BBQ And Hockey. A Match Made Only In North Carolina

OTTAWA, ON - JANUARY 26: Stormy, mascot for the Carolina Hurricanes, poses for a portrait during 2012 NHL All-Star Weekend at Ottawa Convention Centre on January 26, 2012 in Ottawa, Canada. (Photo by Matt Zambonin/Freestyle Photo/Getty Images)
OTTAWA, ON - JANUARY 26: Stormy, mascot for the Carolina Hurricanes, poses for a portrait during 2012 NHL All-Star Weekend at Ottawa Convention Centre on January 26, 2012 in Ottawa, Canada. (Photo by Matt Zambonin/Freestyle Photo/Getty Images) /

It is sung about, rhapsodized in poetry, and probably even dreamed about by little Tar Heel children napping.  Though scorned by some, it is well loved by most. Though ultimately satisfying, it is cloaked in a terrible debate. It is an aged debate that runs nearly as deep as Duke/Carolina, Liberal/ Conservative, Beach/ Mountains, and “who shot JR.” Unique to the Olde North State, some say it is greatest of fractures among Tar Heels. While this rift spans geography and cultures, as far as I know, it remains with a clarion call to muster with only folks and an appetite. This thankfully peaceful civil war rendering families remarkably untorn, can still illicit so much fervor. And how does it relate to hockey? We’ll get to the hockey in a minute, but first we must discuss BBQ.

How you say, spell it, and eat it are splinters in one of the greatest fractures of southern culinary arts. We southerners claim it, but the origins of this time honored creation are equally debatable. Most scholars (I want that job. BBQ scholar) agree it is Caribbean, with a trip through Spain. But how do you account for the French spelling? Where and when did it make its way to the “new” world? Was it brought? Was it already here, and just improved on?

Mustard based reigns supreme in South Carolina. Memphis and  Kansas City battle it out for the midwest, but who here in North Carolina really cares about that? Mayo based sauces even exist in Alabama. Is the meat more important or do sauces make the day? The only consensus is that BBQ shall NOT be confused with a cook-out. Yankees BBQ with burgers and hot dogs. The chosen people, that’s a joke folks…relax….eat Barbeque.

Here in North Carolina, we have our own trench lines firmly dug in overt Barbeque, and while friendly, it can get heated.

Devotees, which I count myself among that particular legion, of western NC prefer tomato based sauces with sweeter notes. Let’s face it, we like a side of diabetes with our pulled pork. Growing up in East Tennessee, that’s what we had, and it remains my beloved preference to this day.  I would put Ridgewood BBQ up against anything. I have also has plenty of great Que in Knoxville, and several decent iterations here in Raleigh.

Central North Carolinians tend to still hold the tomato base, but add a touch more vinegar. This is known as Lexington Style BBQ. Having lived just north of Lexington for several years, I can say this is a happy medium between my sweet western pallet and the vinegar based eastern BBQ. My favorite addition to Lexington BBQ is the hushpuppies. Many a hushpuppy will I consume with my BBQ. To paraphrase Dr. Suess “I do like it Sam I Am.” It pulls the tanginess out and tickles that ever present sweet tooth that is deeply rooted from all those years of eating western Que.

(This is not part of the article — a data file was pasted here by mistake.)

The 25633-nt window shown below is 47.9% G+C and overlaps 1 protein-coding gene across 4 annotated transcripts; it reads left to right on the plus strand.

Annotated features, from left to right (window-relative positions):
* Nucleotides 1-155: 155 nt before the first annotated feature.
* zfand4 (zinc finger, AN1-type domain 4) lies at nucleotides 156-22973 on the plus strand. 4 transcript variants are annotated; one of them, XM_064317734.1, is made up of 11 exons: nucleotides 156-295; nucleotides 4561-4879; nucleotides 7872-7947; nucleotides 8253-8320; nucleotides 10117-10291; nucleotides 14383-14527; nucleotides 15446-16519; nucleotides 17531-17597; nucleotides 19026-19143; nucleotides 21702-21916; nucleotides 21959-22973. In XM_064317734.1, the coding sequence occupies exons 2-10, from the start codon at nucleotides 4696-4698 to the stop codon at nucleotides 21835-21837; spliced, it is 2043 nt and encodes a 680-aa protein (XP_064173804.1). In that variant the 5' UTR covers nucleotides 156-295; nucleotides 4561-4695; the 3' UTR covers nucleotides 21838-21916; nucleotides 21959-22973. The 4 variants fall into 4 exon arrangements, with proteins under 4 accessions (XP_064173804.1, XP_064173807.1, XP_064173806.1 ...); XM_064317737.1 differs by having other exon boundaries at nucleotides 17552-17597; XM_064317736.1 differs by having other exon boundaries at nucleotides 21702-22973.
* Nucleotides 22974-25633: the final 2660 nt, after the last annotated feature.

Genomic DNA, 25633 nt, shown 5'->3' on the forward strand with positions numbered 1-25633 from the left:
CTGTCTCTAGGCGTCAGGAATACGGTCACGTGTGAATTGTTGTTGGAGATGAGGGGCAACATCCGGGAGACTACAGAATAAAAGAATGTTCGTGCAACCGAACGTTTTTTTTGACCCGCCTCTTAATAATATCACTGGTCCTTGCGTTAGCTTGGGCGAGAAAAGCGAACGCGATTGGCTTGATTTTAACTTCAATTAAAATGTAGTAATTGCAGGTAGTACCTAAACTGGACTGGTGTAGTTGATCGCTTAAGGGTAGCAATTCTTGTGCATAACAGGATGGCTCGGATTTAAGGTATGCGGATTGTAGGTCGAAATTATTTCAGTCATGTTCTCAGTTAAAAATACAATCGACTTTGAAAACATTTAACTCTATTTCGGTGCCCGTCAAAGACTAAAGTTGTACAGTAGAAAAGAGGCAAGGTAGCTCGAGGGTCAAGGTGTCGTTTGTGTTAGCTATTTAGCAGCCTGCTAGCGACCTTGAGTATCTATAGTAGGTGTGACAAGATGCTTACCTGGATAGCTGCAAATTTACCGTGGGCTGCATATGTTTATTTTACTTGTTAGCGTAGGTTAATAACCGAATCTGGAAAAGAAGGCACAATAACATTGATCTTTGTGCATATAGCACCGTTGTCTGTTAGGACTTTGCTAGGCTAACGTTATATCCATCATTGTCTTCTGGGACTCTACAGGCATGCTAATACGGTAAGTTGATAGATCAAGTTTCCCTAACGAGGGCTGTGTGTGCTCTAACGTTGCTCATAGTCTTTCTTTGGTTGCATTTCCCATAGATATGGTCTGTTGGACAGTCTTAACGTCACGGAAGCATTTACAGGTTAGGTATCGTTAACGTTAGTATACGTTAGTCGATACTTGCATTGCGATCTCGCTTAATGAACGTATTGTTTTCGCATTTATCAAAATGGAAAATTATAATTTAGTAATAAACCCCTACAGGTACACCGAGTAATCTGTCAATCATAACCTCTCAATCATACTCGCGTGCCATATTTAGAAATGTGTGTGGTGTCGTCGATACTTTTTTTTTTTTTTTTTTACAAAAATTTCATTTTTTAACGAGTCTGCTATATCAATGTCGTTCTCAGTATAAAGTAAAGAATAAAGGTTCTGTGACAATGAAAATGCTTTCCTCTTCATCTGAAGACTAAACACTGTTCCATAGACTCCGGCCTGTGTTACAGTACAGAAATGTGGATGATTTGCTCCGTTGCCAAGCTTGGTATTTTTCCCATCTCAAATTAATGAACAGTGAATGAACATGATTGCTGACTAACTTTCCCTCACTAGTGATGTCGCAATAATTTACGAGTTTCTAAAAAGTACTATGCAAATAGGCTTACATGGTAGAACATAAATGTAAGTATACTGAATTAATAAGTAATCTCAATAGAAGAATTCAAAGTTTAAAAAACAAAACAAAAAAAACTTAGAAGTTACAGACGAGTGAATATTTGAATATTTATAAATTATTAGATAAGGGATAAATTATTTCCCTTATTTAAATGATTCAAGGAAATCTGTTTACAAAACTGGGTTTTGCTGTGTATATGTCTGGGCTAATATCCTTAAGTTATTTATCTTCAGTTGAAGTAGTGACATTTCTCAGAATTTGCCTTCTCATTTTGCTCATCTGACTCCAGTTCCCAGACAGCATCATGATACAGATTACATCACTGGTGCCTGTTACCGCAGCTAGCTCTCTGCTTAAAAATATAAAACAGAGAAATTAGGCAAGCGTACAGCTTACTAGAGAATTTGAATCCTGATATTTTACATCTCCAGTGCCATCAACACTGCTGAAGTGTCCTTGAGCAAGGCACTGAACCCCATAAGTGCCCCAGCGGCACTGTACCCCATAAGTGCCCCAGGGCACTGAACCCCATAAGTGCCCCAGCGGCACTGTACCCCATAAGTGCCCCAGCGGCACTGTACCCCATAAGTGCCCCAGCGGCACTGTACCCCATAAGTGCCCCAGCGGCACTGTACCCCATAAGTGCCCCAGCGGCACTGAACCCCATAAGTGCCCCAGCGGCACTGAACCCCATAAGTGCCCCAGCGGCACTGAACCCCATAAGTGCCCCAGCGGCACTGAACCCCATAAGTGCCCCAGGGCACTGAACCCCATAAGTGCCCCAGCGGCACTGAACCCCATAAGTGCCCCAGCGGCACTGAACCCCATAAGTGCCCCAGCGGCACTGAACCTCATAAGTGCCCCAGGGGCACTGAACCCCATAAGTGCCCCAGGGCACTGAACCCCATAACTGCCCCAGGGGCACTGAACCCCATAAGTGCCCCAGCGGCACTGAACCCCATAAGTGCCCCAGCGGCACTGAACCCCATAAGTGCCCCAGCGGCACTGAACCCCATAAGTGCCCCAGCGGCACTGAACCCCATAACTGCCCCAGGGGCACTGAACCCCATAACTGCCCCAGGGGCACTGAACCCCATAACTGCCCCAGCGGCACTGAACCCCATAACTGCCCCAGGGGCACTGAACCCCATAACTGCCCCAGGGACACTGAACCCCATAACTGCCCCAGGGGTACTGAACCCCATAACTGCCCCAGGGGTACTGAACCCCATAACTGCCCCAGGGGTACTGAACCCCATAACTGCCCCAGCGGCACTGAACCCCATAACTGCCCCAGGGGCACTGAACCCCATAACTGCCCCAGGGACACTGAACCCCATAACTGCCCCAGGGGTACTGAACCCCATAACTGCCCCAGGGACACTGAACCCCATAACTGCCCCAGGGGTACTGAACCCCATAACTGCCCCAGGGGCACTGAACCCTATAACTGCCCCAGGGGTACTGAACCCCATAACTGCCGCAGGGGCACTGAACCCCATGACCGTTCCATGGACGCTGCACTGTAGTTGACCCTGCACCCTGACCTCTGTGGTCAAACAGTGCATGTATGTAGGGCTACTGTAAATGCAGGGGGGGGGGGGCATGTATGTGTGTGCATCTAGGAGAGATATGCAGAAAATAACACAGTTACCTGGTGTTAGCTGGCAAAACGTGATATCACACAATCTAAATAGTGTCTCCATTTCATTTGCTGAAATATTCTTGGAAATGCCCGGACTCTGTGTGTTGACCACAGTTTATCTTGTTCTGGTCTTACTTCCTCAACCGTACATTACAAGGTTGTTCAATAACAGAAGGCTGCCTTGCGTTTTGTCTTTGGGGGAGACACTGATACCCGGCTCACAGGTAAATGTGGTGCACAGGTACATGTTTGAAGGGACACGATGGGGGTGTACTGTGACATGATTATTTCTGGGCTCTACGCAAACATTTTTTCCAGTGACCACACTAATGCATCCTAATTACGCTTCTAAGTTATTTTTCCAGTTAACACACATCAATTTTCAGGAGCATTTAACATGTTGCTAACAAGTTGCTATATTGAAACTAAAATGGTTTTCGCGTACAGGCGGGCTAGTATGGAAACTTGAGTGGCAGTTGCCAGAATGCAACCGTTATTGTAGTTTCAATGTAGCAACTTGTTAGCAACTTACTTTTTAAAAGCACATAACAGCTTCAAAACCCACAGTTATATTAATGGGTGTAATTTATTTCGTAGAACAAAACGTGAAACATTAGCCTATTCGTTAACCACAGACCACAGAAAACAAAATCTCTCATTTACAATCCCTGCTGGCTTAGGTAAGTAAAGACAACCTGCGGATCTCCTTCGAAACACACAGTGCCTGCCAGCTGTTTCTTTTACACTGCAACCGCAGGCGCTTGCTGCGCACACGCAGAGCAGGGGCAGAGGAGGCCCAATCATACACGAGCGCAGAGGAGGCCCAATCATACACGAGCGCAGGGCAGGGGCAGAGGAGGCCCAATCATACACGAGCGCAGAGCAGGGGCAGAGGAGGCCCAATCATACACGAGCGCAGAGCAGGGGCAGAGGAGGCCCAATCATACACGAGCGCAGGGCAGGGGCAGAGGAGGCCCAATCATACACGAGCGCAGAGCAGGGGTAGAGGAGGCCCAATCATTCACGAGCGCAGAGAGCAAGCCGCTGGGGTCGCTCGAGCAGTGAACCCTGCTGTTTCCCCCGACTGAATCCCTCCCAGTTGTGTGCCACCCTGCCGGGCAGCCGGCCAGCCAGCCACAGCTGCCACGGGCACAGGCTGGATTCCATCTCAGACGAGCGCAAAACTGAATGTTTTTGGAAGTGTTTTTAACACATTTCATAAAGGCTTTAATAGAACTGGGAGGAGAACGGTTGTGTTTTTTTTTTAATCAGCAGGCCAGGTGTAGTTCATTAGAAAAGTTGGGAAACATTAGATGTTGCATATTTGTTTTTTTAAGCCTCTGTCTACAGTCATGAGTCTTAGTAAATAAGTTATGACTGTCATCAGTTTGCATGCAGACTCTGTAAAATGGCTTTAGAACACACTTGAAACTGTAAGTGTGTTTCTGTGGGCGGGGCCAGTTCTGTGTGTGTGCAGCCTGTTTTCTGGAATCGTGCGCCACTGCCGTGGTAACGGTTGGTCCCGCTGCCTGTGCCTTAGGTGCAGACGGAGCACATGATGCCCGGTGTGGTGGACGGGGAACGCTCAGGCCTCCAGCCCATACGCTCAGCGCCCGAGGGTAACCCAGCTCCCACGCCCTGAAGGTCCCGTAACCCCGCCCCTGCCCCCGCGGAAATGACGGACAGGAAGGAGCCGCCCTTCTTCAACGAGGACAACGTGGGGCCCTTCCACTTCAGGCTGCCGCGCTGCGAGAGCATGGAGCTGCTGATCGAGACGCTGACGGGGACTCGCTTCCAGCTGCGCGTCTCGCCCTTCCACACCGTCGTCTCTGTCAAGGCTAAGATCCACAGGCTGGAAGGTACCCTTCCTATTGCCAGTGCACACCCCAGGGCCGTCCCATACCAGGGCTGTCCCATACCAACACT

From Raleigh east, it is vinegar based. I’ve lived in Raleigh four years now, and lived in New Bern for a minute as well. I have eaten my share of eastern style and can say I love it. Not as much as that on which I was weaned, but I never turn up my nose. Usually, I pile my beans in to sweeten the lot, but those hushpuppies save the day time and time again.

Western, Lexington or Eastern, I love it, and won’t ever pass up the chance to delve into a plate. I’m here for it all. Ask around and you might just meet a witness to my drinking BBQ sauce. It’s also handy in more than one mixed drink. Instead of chicken and waffles, I prefer pancakes and BBQ..western or eastern it matters not. While I perfected the concept at William Peace University with eastern style, western or Lexington works just as well.

People, as one side of a recent social media conversation, defend their style to the last forkfull. I get it. For someone who only knows one thing, it can be hard to have that one thing questioned. But it does not negate the value of anything else. Especially when it comes to a matter of taste. It is perfectly ok for a western kid like myself to like sweet, savory, tomato based B-B-Que better than the tart, and almost crisp eastern. Just as I would never knock my friends on the coast for their vinegar based. Mainly because it is impolite to talk with your mouth full of BBQ, no matter which half of North Carolina you are eating it in.

If you are still here, and not gone looking for some Bar-B-Que to curb that soul deep hunger for your favorite style, you might be wondering what this has to do with hockey.

Not a lot really, except that you can get both styles at Carolina Hurricanes games. In my humbled, western North Carolina BBQ loving, opinion that is pretty freaking awesome!  All Canes fans can agree Bar-B-Que at a hockey game is just one of the great pieces making the Carolina Hurricanes unique in all of hockey. The Flyers can have their cheesesteaks, Buffalo their wings (though I won’t hate that either). Lord only knows what they eat in Tampa Bay or at a Kings game, but I’ll take my BBQ and Canes hockey with a Storm Brew any day. And I will even order eastern style.